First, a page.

Lemur Lamp (Peter Moore)
Blog Words : Wander Woman | 10 June

In praise of lemur lamps

Wander Woman's quest to find the legendary lemur lamps of Antananarivo reaches a conclusion. Of sorts...

"What do you mean there's someone in my room?" I'd been aghast. I'd only been gone... oh, a week? Ten days? When had I last been in Madagascar’s capital city? I wasn't sure.

"We have other rooms," said the hotel receptionist, looking at me hopefully.

I hadn't booked ahead. Tana-Jacaranda Guesthouse had been almost empty the other times I'd been in Antananarivo. It hadn't occurred to me that the rooms might fill up.

The receptionist showed me other options, but the best rooms were full, and the others were nowhere near as nice as the one I'd had previously.

"Wait, I will call the boss."

A lovely woman runs the hotel, and she was clearly distressed when I didn't like any of the remaining rooms. She offered me a room with a small balcony at the same price as my old room, but it was in a different section of the building, not near the communal table, and both the toilet and shower were actually outside on the balcony. I didn't fancy putting on all my clothes just to visit the toilet, though I suppose no one is actually looking up from the street to see if a tourist is wandering around in her pajamas.

"I'll see if I can find a room somewhere else. I'm sorry. I realise this is my own fault for not booking ahead." I felt kind of stupid. This was completely the result of my own lack of planning.

I walked around town but returned with my tail between my legs after looking at a few other places, which weren't all that great except for more expensive hotels. Sakamanga
– the top budget hotel –
was completely full, which was a shame as they have a little coffee shop that was a great place to sit and work, as well as having one of the best restaurants in town. One problem with Tana is that darkness falls early and it's reputedly unsafe to walk alone at night. A restaurant adjoining a hotel is a plus.

I'd wandered into Tana-Jacaranda in late afternoon after winding along mountain roads in a taxi brousse from the crafts village of Ambositra, post-lemur-spotting down to Ranomafana National Park. Aside from eating more local Roberts Chocolate and doing some freelance work on my Kuwaiti comic books, I had only one mission remaining in Antananarivo. To find a lemur lamp. Wanderlust associate web editor Peter Moore had emailed to ask me if they still had lemur lamps in Madagascar, and he'd posted a photo he'd taken of lemur lamps in Tana many years ago.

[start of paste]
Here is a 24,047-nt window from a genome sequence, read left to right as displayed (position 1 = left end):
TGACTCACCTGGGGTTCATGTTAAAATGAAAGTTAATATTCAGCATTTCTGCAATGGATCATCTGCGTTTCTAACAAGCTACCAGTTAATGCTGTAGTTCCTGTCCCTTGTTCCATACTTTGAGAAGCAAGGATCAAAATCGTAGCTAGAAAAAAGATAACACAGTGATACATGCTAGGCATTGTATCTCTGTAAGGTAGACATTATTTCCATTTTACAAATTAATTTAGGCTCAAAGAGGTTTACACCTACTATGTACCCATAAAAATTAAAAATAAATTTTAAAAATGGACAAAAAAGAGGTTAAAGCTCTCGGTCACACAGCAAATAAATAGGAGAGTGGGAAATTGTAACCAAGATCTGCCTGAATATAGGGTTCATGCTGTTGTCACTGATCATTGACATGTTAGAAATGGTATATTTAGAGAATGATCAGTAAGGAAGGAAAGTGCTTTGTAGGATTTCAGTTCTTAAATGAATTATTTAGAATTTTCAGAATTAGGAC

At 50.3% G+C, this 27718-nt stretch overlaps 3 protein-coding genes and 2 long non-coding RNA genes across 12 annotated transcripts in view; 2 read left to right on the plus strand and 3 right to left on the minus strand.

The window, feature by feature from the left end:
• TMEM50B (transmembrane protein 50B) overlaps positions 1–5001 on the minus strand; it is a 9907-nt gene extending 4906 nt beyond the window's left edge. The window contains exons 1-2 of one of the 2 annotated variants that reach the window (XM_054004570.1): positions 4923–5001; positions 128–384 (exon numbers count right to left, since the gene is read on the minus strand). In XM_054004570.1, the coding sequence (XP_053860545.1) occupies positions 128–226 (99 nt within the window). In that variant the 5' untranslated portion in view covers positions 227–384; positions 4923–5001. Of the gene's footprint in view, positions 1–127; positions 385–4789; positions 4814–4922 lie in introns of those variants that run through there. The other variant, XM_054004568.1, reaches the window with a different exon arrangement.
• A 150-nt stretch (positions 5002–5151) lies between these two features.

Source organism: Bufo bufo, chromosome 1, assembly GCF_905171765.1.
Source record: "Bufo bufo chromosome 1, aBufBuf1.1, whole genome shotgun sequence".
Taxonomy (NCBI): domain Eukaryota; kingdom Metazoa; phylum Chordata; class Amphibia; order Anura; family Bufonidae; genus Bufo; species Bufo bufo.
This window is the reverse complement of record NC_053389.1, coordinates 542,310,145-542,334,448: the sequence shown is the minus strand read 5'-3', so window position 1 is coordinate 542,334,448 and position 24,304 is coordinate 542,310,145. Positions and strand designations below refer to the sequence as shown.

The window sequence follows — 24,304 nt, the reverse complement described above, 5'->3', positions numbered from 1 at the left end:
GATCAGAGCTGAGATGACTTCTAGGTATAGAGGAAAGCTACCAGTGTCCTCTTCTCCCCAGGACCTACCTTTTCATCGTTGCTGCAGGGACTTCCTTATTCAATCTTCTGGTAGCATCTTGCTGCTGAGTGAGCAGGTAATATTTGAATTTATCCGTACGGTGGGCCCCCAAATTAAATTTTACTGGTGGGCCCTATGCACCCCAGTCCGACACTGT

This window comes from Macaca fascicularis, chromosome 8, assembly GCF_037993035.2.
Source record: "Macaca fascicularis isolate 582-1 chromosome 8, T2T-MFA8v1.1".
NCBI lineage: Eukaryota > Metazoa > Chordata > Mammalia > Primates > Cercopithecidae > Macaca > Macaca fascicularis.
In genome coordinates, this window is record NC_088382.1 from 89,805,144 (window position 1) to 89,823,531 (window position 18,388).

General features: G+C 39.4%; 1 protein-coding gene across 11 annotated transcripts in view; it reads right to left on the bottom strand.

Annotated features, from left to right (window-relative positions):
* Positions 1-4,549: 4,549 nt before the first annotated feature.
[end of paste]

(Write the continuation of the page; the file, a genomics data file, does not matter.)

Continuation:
The lamps were everyday table lamps, except they had life-sized stuffed lemurs attached.

And now I wanted one. A lemur lamp.

Just one problem. I hadn't seen lemur lamps anywhere in Madagascar.

I looked in every Tana souvenir shop I could find, then took a taxi to the artisan's workshops across town. I loaded up Peter’s lemur-lamp photo on my phone and walked around showing it to the artisans at each stall.

"Do you know where I can get one of these?"

I got a lot of astonished looks and more than a few laughs. Apparently lemur lamps aren't all that common and are considered absurd by some. Did these things even exist?

Downtown Antananarivo has no lemurs, I thought.

I gave up and headed back to the main part of town. I stopped in the railway terminal to find out more about the little tourist train that runs along the main sightseeing routes, and then I walked back up the main drag to the bottom of the hill that leads back to my part of town.

I glanced at the road, where some men were selling newspapers to drivers.

And there it was. The elusive lemur lamp.

A stuffed lemur a massive fake tree that doubled as a lamp.

I didn't have my camera so I took a shot with my phone camera. The seller offered to sell me the lemur lamp for fifty bucks – a great bargain – but shipping would have been a nightmare and the thing was surely a fire hazard. It didn't even have a plug, just two live wires hanging off the end, and it was certainly the wrong voltage for home.

I went back in the morning with my camera, hurrying down the hill to get a short of the lemur lamp before I boarded the plane to Johannesburg, where I'd stay one night in Terrylin's airport backpackers before connecting through to Bangkok, and a whole new leg of my trip around the world.

But the lemur lamp was nowhere to be found.

Want to travel the world solo? Check out our solo travel guide. Fancy taking a career break? Here are 7 reasons why you CAN take one.

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